One of the worst feelings for a small business owner is to see an unexpected withdrawal from your bank account. Unfortunately, this is often how a business owner first finds out about a card holder dispute, AKA a chargeback.

What is a Chargeback?

A credit card chargeback is a transaction reversal that occurs when a credit card issuer reverses a transaction, moving the funds from the merchant’s account back to the cardholder’s account.

This typically happens when a cardholder disputes a charge, claiming that the transaction was unauthorized, fraudulent, or that the goods or services paid for were not received or were not as described.

Key points about chargebacks:

  1. Dispute Process: The cardholder initiates a dispute with their credit card issuer.
  2. Investigation: The issuer investigates the claim, which may involve contacting the merchant for their side of the story.
  3. Resolution: Based on the investigation, the issuer decides whether to reverse the transaction or deny the chargeback request.
  4. Merchant Impact: If the chargeback is approved, the merchant loses the sale amount and may also incur additional fees and penalties. Too many chargebacks can damage a merchant’s reputation and result in higher processing fees or even termination of their merchant account.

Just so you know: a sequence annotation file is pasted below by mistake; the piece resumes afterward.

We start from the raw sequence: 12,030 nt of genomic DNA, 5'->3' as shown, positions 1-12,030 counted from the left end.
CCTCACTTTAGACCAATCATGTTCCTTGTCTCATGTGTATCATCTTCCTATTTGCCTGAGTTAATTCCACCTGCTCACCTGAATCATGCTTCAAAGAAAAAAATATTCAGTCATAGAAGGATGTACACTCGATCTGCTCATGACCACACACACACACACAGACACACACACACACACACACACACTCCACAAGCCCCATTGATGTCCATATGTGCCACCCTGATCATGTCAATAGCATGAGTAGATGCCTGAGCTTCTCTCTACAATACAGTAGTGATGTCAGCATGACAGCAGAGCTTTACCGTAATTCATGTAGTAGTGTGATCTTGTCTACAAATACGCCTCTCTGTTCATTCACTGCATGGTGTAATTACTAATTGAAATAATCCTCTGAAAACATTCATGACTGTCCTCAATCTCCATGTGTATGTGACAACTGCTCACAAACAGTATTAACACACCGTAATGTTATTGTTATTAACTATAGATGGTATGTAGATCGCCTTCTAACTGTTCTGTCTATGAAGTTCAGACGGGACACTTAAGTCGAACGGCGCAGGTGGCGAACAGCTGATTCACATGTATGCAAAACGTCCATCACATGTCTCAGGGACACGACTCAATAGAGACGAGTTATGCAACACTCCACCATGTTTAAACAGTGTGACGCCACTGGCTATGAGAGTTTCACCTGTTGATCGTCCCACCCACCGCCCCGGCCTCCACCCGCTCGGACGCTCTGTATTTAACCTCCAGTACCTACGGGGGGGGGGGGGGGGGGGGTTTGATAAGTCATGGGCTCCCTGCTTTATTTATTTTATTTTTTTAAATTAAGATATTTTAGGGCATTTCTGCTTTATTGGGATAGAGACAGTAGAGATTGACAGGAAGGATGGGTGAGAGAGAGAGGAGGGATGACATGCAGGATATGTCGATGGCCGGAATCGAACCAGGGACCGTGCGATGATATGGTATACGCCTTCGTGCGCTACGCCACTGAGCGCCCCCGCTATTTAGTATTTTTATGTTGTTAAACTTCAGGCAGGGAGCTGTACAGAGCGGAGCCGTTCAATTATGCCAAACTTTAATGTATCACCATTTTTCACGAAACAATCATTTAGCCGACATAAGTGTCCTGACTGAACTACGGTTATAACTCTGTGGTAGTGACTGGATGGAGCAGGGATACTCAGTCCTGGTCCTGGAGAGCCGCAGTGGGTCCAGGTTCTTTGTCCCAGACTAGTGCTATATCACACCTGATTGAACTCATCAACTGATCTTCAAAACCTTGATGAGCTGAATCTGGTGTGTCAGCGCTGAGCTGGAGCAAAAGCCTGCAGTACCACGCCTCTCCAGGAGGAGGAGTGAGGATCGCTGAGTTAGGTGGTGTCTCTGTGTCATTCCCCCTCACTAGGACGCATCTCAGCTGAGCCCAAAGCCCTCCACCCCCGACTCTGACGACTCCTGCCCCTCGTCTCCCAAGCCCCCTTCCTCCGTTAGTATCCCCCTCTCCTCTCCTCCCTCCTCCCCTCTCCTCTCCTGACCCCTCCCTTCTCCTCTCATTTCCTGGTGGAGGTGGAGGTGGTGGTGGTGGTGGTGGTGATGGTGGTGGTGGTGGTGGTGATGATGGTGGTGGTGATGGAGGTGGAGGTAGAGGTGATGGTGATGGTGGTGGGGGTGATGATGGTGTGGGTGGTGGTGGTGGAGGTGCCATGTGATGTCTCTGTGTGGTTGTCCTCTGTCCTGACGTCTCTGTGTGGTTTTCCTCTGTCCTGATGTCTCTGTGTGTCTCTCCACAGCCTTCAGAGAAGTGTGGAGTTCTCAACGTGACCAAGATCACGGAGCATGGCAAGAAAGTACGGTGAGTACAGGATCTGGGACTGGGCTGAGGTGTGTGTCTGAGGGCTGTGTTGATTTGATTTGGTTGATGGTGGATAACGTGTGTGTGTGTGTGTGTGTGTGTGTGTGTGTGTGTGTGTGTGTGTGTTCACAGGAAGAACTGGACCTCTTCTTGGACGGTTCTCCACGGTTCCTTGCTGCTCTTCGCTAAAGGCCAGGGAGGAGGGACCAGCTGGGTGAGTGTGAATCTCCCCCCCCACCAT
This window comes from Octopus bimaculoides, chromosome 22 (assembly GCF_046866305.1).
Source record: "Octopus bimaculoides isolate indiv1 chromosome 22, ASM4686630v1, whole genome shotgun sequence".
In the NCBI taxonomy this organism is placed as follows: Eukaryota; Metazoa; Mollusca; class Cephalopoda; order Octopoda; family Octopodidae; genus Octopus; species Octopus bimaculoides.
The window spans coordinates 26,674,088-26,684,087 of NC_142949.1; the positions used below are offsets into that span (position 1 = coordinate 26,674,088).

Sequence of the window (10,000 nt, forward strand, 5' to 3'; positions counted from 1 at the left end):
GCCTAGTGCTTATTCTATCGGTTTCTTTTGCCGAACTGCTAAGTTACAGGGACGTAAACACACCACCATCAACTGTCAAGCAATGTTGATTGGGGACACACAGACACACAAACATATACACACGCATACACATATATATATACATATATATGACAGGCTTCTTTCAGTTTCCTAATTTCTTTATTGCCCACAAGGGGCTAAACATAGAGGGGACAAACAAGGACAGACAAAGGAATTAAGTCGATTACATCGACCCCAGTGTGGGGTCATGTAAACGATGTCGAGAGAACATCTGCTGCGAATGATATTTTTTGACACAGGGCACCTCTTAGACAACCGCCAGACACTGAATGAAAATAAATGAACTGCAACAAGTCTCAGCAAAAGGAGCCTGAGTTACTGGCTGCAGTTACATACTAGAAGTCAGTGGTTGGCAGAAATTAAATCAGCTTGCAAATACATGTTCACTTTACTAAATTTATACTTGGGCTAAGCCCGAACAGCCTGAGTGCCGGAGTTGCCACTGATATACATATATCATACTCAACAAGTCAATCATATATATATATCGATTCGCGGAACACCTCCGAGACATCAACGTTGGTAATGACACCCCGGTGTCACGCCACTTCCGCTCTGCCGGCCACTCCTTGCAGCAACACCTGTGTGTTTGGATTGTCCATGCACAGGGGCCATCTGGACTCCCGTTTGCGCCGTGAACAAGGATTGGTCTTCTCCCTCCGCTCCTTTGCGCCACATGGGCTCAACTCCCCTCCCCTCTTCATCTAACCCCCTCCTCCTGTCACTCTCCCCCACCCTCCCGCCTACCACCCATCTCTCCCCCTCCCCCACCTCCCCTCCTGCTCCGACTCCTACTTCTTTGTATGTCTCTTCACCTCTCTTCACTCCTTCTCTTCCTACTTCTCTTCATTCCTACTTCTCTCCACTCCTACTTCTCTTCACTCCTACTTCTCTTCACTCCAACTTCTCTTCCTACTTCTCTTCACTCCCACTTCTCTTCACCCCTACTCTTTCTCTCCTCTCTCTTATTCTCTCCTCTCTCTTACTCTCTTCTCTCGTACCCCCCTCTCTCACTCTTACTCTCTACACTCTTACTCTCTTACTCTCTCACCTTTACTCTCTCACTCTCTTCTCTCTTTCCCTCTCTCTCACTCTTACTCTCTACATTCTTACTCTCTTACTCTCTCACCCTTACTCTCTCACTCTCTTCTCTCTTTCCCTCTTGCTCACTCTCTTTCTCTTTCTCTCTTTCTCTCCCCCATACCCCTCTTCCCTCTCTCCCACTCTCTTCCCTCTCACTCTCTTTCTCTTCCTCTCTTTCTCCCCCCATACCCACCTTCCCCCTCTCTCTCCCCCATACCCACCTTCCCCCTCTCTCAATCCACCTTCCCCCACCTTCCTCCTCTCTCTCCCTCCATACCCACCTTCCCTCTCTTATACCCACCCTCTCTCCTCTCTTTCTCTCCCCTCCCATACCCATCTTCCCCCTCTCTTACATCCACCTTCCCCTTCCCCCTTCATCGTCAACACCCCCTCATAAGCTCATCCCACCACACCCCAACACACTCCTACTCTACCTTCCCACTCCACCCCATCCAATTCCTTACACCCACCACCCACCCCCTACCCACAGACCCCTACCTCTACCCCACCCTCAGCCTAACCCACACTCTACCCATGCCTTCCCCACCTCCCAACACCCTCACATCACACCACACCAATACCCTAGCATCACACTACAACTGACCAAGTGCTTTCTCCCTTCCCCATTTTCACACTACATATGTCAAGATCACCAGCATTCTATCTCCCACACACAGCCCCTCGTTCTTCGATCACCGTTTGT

Chargebacks are intended to protect consumers from fraudulent or poor-quality transactions, but they can also be abused by unreasonable customers who take advantage of the process.


How to Fight a Chargeback

A written customer service & refund policy is crucial for any small business. Your customer should have a clear understanding of how you will correct anything that goes wrong while they are doing business with you. You will need to provide this policy during the chargeback process.

If an unhappy customer is threatening a chargeback, there are several steps that a business owner can take to deescalate the situation.


  1. Recognize the customer is upset and apologize.
  2. Make sure their concern is fully understood and documented.
  3. Tell them verbally and in writing how you plan to correct the situation.
  4. Maintain good records of all communication.


Who Decides the Outcome?

Ultimately, the card holders bank makes the final decision. In my experience, the party with the most supporting documentation is the one who wins.

It’s important to address the chargeback immediately and follow all directions. If you have a local representative who handles your card payment processing, be sure to get them involved.


Chargebacks are no fun, but it comes with the territory in small business ownership.